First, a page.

Salts of Main Group Metals

Group IA Group IIA
Group IIIA Group IVA

With the exception of aluminum, tin, and lead, the average citizen never comes in contact with the main group metals. The salts of these elements, however, have seemingly endless uses in our daily lives.


The "lithium" used to treat manic-depressive patients is not lithium metal but a lithium salt, such as lithium carbonate (Li2CO3). Sodium bicarbonate (NaHCO3) is sold as baking soda for use in cooking and as bicarbonate of soda for use as an antacid. It is even mixed with kitty litter, in which it serves as a deodorizer. Ordinary table salt (NaCl) is so important that it has entered our language in the form of cliches such as "salt of the earth," and "not worth his salt," and it is the source of the word "salary," which comes from the Latin salarium --money given to Roman soldiers to buy salt. The only potassium salt commonly used in cooking is cream of tartar, or potassium hydrogen tartrate (KHC4H4O6), which is used to transform baking soda into baking powder. Potassium salts are essential to plant nutrition, however, and potassium chloride (KCl), potassium nitrate (KNO3), and potassium sulfate (K2SO4) are used extensively in agriculture.

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Beryllium was once known as glucinium because so many of its compounds taste sweet.

Exposure to even small quantities of beryllium salts can be fatal, however, so beryllium plays no significant role in our daily lives. The best known magnesium salts are magnesium hydroxide, Mg(OH)2, and magnesium sulfate, MgSO4· 7 H2O. Mg(OH)2 is used in "milk of magnesia" to treat acid indigestion, and MgSO4 · 7 H2O can be found in "Epsom salts."

There are a number of important calcium salts. Calcium carbonate (CaCO3) is found in chalk, coral, egg shells, limestone, marble, pearl, and clam shells. CaCO3 decomposes on heating to form calcium oxide, or lime (CaO).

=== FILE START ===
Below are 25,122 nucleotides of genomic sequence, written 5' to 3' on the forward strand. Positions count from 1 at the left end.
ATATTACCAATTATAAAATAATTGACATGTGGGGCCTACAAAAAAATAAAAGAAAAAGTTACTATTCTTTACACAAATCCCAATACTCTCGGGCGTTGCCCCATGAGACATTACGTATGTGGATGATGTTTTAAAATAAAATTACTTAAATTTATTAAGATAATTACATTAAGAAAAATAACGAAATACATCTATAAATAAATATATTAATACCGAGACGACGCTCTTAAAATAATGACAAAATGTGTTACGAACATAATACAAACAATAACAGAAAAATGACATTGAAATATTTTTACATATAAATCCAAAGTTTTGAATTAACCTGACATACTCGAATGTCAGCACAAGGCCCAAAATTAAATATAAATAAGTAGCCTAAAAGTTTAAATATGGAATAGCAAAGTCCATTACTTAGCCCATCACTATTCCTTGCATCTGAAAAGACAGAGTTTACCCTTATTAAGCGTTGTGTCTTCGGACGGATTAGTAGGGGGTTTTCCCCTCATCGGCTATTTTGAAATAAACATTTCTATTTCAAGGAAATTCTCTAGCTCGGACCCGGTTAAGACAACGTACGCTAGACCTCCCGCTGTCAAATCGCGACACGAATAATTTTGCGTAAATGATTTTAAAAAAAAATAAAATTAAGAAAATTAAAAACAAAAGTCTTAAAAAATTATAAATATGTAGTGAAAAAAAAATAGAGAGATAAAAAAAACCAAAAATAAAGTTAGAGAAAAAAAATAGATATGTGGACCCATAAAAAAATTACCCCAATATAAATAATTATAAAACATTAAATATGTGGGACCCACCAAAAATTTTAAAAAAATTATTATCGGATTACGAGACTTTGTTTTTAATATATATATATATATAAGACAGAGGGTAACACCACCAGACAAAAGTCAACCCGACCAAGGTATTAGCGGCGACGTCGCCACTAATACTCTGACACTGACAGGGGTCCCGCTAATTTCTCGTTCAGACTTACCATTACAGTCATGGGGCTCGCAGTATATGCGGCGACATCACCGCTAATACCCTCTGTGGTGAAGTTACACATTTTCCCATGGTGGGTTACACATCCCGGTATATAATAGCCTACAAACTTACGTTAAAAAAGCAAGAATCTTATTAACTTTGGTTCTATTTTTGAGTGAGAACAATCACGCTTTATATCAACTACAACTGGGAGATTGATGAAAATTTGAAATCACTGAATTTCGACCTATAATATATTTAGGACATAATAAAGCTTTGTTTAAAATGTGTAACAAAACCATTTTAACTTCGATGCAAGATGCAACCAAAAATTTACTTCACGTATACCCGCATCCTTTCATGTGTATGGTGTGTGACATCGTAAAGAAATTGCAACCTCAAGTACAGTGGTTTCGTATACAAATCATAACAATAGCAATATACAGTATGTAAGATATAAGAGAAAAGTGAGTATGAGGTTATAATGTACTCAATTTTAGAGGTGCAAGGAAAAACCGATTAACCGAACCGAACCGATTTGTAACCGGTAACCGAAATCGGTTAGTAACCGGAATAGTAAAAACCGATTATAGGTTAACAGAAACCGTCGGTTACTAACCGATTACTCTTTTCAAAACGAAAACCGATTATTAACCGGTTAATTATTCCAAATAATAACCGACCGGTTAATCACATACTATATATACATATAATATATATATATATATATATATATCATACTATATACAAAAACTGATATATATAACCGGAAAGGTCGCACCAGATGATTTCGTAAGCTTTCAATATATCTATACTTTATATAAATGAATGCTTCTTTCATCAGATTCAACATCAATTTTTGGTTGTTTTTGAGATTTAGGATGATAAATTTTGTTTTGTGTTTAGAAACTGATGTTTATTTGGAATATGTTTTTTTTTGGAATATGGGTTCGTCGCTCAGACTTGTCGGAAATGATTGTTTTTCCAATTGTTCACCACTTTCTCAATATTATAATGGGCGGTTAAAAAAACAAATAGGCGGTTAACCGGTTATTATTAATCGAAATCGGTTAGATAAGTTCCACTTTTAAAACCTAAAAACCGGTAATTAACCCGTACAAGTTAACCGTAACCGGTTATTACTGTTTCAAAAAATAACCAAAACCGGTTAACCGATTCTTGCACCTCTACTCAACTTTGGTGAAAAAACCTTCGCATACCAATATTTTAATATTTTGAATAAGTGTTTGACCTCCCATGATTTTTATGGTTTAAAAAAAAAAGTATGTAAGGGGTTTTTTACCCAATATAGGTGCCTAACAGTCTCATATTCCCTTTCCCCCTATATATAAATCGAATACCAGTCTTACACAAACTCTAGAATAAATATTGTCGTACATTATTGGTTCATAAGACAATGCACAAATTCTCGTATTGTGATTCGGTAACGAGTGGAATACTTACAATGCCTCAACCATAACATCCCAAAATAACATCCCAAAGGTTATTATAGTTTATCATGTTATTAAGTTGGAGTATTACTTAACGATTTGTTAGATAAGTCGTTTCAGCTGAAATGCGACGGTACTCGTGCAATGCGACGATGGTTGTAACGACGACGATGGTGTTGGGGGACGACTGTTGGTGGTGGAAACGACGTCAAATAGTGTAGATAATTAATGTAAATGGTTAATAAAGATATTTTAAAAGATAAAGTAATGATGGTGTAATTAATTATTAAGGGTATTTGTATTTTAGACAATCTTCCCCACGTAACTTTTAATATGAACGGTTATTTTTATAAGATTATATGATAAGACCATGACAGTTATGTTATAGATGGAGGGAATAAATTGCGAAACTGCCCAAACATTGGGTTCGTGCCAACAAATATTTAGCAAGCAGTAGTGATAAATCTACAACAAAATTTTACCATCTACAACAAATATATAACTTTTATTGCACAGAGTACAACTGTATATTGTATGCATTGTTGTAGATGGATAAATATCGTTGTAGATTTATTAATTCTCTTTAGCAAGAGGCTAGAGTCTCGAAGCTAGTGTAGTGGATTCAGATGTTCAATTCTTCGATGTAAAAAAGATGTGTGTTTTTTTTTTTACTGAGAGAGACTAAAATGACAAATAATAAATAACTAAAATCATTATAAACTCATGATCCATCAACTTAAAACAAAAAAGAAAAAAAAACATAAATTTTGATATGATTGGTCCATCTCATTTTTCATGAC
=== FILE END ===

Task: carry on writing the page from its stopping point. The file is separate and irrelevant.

CaCO3(s) ----> CaO(s) + CO2(g)

Lime is used to neutralize soil that is too acidic, and it is the principal ingredient of cement.

Calcium sulfate occurs naturally as gypsum, CaSO4· 2 H2O. When heated, gypsum loses water to form plaster of Paris.

2 [CaSO4· 2 H2O(s)] ----> [(CaSO4)2 · H2O(s)] + 3 H2O(l)
gypsum plaster of Paris

When plaster of Paris is mixed with water, the reaction is reversed. This makes plaster of Paris useful for everything from plastering the interior of buildings to making casts to support broken bones.

The principal component of both bone and tooth enamel is a mineral known as hydroxyapatite, Ca5(PO4)3OH. The idea behind fluoridating water or adding fluorides to toothpaste is to convert a portion of the hydroxyapatite in tooth enamel into fluoro-apatite, Ca5(PO4)3F, which is a harder mineral and therefore more resistant to decay.

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Aluminum oxide (Al2O3) is found in nature as corundum, one of the hardest known minerals. Rubies are crystals of corundum that contain small quantities of chromium impurities and sapphires are crystals of corundum with trace quantities of iron or titanium. An aluminum salt with which many people have daily contact is "aluminum chlorhydrate," or more accurately, aluminum hydroxychloride, Al2(OH)5Cl · 2 H2O. This compound is an astringent, which contracts body tissues. When applied to underarms, its tendency to contract the pores of the skin makes it an antiperspirant.

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Tin(II) fluoride (SnF2), or stannous fluoride, was the first source of the fluoride ion used in toothpastes. Tin(IV) oxide, SnO2, is mixed with a variety of transition-metal oxides, such as V2O5 and Cr2O3, to form glazes of different colors for use with ceramics. Trialkyltin compounds such as (C4H9)3SnOH are important biocides used to control fungi, bacteria, insects, and weeds. These compounds have also been used to inhibit the formation of barnacles on ships' hulls.

Lead(II) oxide (PbO), or litharge, is often added to glass to increase its density, brilliance, and strength. PbO is also an important component of the lead storage batteries used in cars and trucks. At one time, lead chromate (PbCrO4) and lead dichromate (PbCr2O7) were important yellow and orange pigments for use in paint. As our awareness of the toxicity of lead compounds has increased, these pigments have gradually been replaced by others. Until recently, tetraethyl lead, Pb(C2H5)4, was routinely added to gasoline to increase its octane number. Concern over high levels of lead emissions from automobile exhaust has resulted in a switch to "unleaded" gasolines.

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